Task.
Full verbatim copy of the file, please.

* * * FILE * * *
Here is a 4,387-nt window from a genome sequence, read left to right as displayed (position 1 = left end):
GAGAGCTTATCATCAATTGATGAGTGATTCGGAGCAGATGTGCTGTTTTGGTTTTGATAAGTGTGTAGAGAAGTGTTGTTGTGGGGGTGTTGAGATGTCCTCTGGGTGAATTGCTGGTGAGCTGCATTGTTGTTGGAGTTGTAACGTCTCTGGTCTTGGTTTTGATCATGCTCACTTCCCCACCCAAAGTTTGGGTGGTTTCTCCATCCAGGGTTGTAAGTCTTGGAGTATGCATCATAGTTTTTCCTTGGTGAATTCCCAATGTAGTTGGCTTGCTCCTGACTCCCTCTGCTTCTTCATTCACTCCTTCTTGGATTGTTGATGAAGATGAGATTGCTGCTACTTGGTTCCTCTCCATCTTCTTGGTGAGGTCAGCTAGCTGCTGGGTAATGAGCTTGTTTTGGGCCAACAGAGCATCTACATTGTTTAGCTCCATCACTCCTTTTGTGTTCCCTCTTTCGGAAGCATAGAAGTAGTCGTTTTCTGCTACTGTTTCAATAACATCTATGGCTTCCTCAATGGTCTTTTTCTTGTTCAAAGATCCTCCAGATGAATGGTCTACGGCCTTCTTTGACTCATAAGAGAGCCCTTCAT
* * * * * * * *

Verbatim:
Here is a 4,387-nt window from a genome sequence, read left to right as displayed (position 1 = left end):
GAGAGCTTATCATCAATTGATGAGTGATTCGGAGCAGATGTGCTGTTTTGGTTTTGATAAGTGTGTAGAGAAGTGTTGTTGTGGGGGTGTTGAGATGTCCTCTGGGTGAATTGCTGGTGAGCTGCATTGTTGTTGGAGTTGTAACGTCTCTGGTCTTGGTTTTGATCATGCTCACTTCCCCACCCAAAGTTTGGGTGGTTTCTCCATCCAGGGTTGTAAGTCTTGGAGTATGCATCATAGTTTTTCCTTGGTGAATTCCCAATGTAGTTGGCTTGCTCCTGACTCCCTCTGCTTCTTCATTCACTCCTTCTTGGATTGTTGATGAAGATGAGATTGCTGCTACTTGGTTCCTCTCCATCTTCTTGGTGAGGTCAGCTAGCTGCTGGGTAATGAGCTTGTTTTGGGCCAACAGAGCATCTACATTGTTTAGCTCCATCACTCCTTTTGTGTTCCCTCTTTCGGAAGCATAGAAGTAGTCGTTTTCTGCTACTGTTTCAATAACATCTATGGCTTCCTCAATGGTCTTTTTCTTGTTCAAAGATCCTCCAGATGAATGGTCTACGGCCTTCTTTGACTCATAAGAGAGCCCTTCAT